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Friday, 11 January, 2002, 00:47 GMT
Scholars outbid for poet's home
Philip Larkin's house
Larkin lived in the house as a Hull University librarian
The former home of poet Philip Larkin, in Hull, has been bought by a wealthy businesswoman - because of its pretty garden.

Scholars at nearby Hull University and the local council wanted to buy the property to preserve it as a base for a writer in residence.

But Miriam Porter, who lives in London, said she did not know anything about the house's famous former owner when she snapped up the 165,000 detached home.

She lived in a nearby orphanage and always longed to live in Hull's upmarket Newland Park area.

The poet's personal possessions, which were discovered untouched in the home from the day he died, will be moved to Hull City museum.

Philip Larkin
Philip Larkin died in 1985

Larkin, who worked at the nearby Hull University library, moved to the house in 1974, but complained his writing dried up while he was living there.

One of the few notable poems he wrote during this period - The Mower - described an accident involving his lawnmower and a hedgehog on the lawn.

Ms Porter, 40, said: "It's so beautiful and peaceful and so different to London where I live now.

"The garden needs a lot of work but there's so much scope.

"Newland Park is the Mayfair of Hull where I aspired to live as a child."

You can see his personality in his house and possessions - his extremes of anti-social behaviour and anger, humour and sentimentality

Dr James Booth, Hull University
Dr James Booth, an English lecturer at Hull University and general secretary of the Philip Larkin Society, said: "We would have liked to see the house preserved for posterity as it was the only one Philip Larkin ever owned."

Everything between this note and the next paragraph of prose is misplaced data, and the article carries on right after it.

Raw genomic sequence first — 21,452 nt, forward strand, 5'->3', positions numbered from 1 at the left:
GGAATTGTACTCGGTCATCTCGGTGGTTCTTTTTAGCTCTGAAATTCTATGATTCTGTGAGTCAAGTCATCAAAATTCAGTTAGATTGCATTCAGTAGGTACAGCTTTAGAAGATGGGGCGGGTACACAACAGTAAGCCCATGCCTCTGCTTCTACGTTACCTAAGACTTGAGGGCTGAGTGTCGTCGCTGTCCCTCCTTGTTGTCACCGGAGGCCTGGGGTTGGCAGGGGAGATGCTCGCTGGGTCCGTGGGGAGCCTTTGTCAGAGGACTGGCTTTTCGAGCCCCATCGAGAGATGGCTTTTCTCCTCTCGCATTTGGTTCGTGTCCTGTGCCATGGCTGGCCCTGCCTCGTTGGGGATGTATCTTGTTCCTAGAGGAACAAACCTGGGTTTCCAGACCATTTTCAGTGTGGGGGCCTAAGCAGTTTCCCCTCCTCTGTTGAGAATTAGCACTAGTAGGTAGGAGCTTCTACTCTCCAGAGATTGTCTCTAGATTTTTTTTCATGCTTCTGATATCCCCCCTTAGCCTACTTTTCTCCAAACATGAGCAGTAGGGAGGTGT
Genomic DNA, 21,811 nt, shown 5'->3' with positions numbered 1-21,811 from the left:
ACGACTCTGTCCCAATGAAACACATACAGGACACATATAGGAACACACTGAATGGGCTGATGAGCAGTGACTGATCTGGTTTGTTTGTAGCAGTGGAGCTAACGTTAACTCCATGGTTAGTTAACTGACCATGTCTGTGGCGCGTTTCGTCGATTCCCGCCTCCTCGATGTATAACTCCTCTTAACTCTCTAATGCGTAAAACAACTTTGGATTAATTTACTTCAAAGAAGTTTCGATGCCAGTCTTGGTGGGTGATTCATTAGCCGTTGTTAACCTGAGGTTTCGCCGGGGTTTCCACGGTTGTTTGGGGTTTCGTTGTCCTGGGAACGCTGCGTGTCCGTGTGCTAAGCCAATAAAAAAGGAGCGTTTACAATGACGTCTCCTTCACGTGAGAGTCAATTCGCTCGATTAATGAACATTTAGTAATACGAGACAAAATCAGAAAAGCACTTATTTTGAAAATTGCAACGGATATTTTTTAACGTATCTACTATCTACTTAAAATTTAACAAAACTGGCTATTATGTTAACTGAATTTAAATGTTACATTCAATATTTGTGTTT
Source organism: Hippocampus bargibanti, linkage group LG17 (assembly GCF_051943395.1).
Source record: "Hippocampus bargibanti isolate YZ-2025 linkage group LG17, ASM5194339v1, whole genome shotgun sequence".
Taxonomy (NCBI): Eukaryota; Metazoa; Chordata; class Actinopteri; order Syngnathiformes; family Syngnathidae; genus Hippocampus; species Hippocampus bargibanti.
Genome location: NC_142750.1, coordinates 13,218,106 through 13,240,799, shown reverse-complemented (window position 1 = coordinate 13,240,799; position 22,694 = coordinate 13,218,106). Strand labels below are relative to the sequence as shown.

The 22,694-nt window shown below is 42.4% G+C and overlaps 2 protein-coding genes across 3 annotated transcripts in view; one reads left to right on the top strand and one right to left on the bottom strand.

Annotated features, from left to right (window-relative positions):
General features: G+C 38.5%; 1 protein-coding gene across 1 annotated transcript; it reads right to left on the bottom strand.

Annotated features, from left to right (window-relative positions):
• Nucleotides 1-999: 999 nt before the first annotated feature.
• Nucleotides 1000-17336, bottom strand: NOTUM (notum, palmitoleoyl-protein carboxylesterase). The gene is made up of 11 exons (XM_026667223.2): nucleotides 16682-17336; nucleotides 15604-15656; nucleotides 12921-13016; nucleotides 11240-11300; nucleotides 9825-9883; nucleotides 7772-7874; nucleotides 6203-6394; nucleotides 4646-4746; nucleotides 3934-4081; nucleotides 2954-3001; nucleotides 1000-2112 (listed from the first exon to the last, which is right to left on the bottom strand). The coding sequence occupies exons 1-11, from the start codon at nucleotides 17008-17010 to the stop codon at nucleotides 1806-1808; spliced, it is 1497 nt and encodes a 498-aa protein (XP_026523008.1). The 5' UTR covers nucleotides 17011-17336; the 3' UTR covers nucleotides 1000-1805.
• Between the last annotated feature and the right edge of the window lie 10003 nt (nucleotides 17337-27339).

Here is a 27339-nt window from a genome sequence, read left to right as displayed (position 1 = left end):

When he died in 1985, Larkin left the house to close friend Monica Jones in his will.

A Leicester University lecturer, she moved to Larkin's Hull home when she became ill.

She died in February 2001, having lived the life of a recluse since Larkin's death.

Museum exhibits

She had left his possessions - including shaving brushes and shoes - untouched.

Most of his important manuscripts have now been removed and stored at Hull and Oxford universities, but other artefacts will be given to Hull City Museum for a future exhibition.

These range from champagne corks with dates written on them to a model of Hitler, once owned by Larkin's father with whom he had a stormy relationship.

Dr Booth said: "It would have been nice to see the house kept more or less as it was when Larkin lived in it.

"You can see his personality in his house and possessions - his extremes of anti-social behaviour and anger, humour and sentimentality."

Click here to go to BBC Humber Online
See also:

06 Nov 01 | England
Larkin's house up for sale
01 Aug 01 | Showbiz
Hancock house for sale
12 Jun 01 | Showbiz
Lennon's childhood house for sale
30 Mar 01 | TV and Radio
The Good Life house for sale
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